About 1% hydrogen peroxide cream increased the photodynamic reaction during photodynamic therapy for cutaneous malignancies.26

Hydrogen peroxide as a radiosensitiser

Intratumoral injection of 3% hydrogen peroxide and sodium hyaluronate administered weekly before radiation had radiosensitising effect on non-superficial neoplasms.27 For superficial non-resectable neoplasms, 3% hydrogen peroxide soaked gauze was applied to the tumour after electron beam radiation. Hydrogen peroxide may increase the efficacy of radiation by increasing the synthesis of reactive oxygen species.28

High concentration hydrogen peroxide As neoadjuvant in excision of non-melanoma skin cancers

Cervicofacial non-melanoma skin cancers were treated with 33% hydrogen peroxide solution. The solution was applied with a cotton tip applicator till blanching was observed. A statistically significant decrease in the size of skin malignancies such as squamous and basal cell carcinoma was observed with a single application of the chemical. This led to simpler excisions and reduced need for flap reconstruction or skin grafting.29 The action of hydrogen peroxide can be explained by the Warburg effect which refers to increased susceptibility of malignant cells to oxidative stress due to a shift from oxidative to glycolytic metabolism.30

Seborrhoeic keratosis

Food and drug administration (FDA) has approved 40% hydrogen peroxide solution for the treatment of seborrhoeic keratosis.31 It presumably causes cell death by causing oxidative damage to cells.32 It is applied to the lesion four times, one minute apart and the unit dose applicator is discarded after use. Retreatment can be done at three weeks for lesions that do not improve.31

Actinic keratosis

Sulindac gel combined with 25% hydrogen peroxide was applied daily for three weeks on lesions of actinic keratosis. Six out of ten lesions demonstrated a partial or complete reduction in size.33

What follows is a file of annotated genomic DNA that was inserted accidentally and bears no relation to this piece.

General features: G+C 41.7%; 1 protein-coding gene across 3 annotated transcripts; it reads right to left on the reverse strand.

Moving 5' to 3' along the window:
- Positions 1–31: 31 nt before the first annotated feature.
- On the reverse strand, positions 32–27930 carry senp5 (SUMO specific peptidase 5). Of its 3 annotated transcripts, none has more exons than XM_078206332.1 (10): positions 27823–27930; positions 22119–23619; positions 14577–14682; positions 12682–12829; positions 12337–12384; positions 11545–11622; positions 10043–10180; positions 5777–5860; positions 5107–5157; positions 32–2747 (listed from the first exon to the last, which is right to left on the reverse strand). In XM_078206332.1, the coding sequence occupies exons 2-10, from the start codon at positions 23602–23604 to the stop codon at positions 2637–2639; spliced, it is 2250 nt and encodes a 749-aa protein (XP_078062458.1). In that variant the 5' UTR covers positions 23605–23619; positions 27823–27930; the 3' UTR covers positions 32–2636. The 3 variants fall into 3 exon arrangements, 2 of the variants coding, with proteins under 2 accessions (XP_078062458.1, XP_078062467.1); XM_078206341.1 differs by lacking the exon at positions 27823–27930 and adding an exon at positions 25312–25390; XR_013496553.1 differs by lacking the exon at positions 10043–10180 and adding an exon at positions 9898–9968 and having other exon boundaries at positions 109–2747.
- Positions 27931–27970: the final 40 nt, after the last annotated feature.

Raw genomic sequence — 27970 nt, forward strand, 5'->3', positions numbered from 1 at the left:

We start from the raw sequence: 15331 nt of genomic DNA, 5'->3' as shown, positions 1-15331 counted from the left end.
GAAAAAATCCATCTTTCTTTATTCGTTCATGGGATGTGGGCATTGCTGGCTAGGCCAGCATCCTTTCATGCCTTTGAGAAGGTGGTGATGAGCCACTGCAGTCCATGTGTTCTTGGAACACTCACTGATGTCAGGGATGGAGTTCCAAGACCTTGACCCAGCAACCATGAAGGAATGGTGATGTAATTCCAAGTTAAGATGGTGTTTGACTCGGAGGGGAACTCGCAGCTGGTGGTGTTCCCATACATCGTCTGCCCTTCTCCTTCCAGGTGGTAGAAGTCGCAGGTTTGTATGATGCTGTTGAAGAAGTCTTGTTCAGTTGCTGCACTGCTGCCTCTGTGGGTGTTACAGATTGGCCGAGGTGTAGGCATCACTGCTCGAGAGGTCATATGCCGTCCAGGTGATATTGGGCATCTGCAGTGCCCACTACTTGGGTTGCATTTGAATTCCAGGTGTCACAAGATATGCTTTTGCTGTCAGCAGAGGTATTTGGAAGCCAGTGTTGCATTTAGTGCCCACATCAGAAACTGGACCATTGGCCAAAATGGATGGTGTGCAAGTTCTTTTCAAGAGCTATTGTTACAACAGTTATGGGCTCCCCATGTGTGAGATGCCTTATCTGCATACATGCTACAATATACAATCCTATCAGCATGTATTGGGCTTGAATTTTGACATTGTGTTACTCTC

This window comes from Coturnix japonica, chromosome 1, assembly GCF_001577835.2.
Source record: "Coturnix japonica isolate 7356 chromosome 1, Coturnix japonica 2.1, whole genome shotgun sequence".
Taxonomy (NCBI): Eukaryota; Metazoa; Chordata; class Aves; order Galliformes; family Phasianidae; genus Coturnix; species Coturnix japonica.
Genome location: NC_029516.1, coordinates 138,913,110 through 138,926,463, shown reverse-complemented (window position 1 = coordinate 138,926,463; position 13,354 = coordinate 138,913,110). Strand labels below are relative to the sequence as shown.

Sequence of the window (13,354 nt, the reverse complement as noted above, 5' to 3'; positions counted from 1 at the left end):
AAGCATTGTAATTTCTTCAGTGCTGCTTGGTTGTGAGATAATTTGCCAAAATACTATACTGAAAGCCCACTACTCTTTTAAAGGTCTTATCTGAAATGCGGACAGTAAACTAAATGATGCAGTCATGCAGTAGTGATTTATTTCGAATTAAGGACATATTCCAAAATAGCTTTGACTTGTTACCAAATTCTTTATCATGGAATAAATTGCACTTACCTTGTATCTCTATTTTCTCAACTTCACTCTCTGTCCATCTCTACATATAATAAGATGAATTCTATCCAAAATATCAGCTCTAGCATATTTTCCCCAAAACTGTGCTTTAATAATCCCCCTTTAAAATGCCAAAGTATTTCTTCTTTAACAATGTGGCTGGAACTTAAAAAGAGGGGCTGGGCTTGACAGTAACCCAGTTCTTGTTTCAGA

Pregnancy and lactation

Hydrogen peroxide when applied topically is not absorbed systemically. It is not expected to result in the exposure of the foetus or breastfeeding infant to the drug.31

Adverse Effects

Low hydrogen peroxide concentrations cause transient symptoms such as erythema, burning, hypopigmentation, blanching, paraesthesia and blistering.16,17,34 High concentrations are known to result in concentration and length-dependent effects which in addition include vesiculation, erosion, crusting, hypopigmentation, hyperpigmentation and scarring.2,31 High concentrations used to bleach hair can cause chemical burns.35 Fatal oxygen embolism due to wound irrigation has been reported.36 Inhalation of highly concentrated solutions can cause irritation and inflammation of the mucosa with coughing and dyspnoea.37 Ocular exposure may cause immediate stinging, lacrimation and blurred vision.38

Conclusion

Hydrogen peroxide regulates multiple signalling transduction pathways and can even trigger autoimmunity, thereby influencing the pathogenesis of numerous skin diseases. It also has a therapeutic role when used topically at supraphysiologic concentrations and is a new, promising and cost-effective alternative in a variety of dermatological conditions.

Declaration of patient consent

Patient’s consent not required as there are no patients in this study.

Financial support and sponsorship

Nil.

Conflicts of interest

There are no conflicts of interest.